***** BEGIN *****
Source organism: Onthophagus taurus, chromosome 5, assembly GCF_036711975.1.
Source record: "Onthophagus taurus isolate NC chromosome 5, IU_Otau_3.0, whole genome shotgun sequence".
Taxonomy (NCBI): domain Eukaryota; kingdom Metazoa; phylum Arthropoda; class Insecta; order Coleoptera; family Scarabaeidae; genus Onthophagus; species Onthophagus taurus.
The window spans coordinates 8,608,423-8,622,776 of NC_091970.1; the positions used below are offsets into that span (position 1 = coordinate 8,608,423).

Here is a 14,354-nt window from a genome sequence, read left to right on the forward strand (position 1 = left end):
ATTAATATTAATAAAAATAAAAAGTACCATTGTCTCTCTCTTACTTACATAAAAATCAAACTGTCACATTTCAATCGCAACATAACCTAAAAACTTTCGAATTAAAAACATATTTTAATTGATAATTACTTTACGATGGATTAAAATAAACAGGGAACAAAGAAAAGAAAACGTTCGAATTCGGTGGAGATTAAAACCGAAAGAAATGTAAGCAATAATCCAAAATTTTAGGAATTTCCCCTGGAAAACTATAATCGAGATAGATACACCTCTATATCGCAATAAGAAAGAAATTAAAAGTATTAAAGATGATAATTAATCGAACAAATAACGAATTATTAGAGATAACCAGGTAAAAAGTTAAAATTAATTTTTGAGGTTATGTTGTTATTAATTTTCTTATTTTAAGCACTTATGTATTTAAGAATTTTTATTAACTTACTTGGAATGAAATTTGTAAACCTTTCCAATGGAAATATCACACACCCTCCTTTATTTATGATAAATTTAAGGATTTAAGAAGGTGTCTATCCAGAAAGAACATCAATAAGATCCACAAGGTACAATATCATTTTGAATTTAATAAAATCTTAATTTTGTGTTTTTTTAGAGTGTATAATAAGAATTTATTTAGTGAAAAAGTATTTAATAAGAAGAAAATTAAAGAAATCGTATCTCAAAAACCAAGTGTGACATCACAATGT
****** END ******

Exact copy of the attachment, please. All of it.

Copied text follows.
Source organism: Onthophagus taurus, chromosome 5, assembly GCF_036711975.1.
Source record: "Onthophagus taurus isolate NC chromosome 5, IU_Otau_3.0, whole genome shotgun sequence".
Taxonomy (NCBI): domain Eukaryota; kingdom Metazoa; phylum Arthropoda; class Insecta; order Coleoptera; family Scarabaeidae; genus Onthophagus; species Onthophagus taurus.
The window spans coordinates 8,608,423-8,622,776 of NC_091970.1; the positions used below are offsets into that span (position 1 = coordinate 8,608,423).

Here is a 14,354-nt window from a genome sequence, read left to right on the forward strand (position 1 = left end):
ATTAATATTAATAAAAATAAAAAGTACCATTGTCTCTCTCTTACTTACATAAAAATCAAACTGTCACATTTCAATCGCAACATAACCTAAAAACTTTCGAATTAAAAACATATTTTAATTGATAATTACTTTACGATGGATTAAAATAAACAGGGAACAAAGAAAAGAAAACGTTCGAATTCGGTGGAGATTAAAACCGAAAGAAATGTAAGCAATAATCCAAAATTTTAGGAATTTCCCCTGGAAAACTATAATCGAGATAGATACACCTCTATATCGCAATAAGAAAGAAATTAAAAGTATTAAAGATGATAATTAATCGAACAAATAACGAATTATTAGAGATAACCAGGTAAAAAGTTAAAATTAATTTTTGAGGTTATGTTGTTATTAATTTTCTTATTTTAAGCACTTATGTATTTAAGAATTTTTATTAACTTACTTGGAATGAAATTTGTAAACCTTTCCAATGGAAATATCACACACCCTCCTTTATTTATGATAAATTTAAGGATTTAAGAAGGTGTCTATCCAGAAAGAACATCAATAAGATCCACAAGGTACAATATCATTTTGAATTTAATAAAATCTTAATTTTGTGTTTTTTTAGAGTGTATAATAAGAATTTATTTAGTGAAAAAGTATTTAATAAGAAGAAAATTAAAGAAATCGTATCTCAAAAACCAAGTGTGACATCACAATGT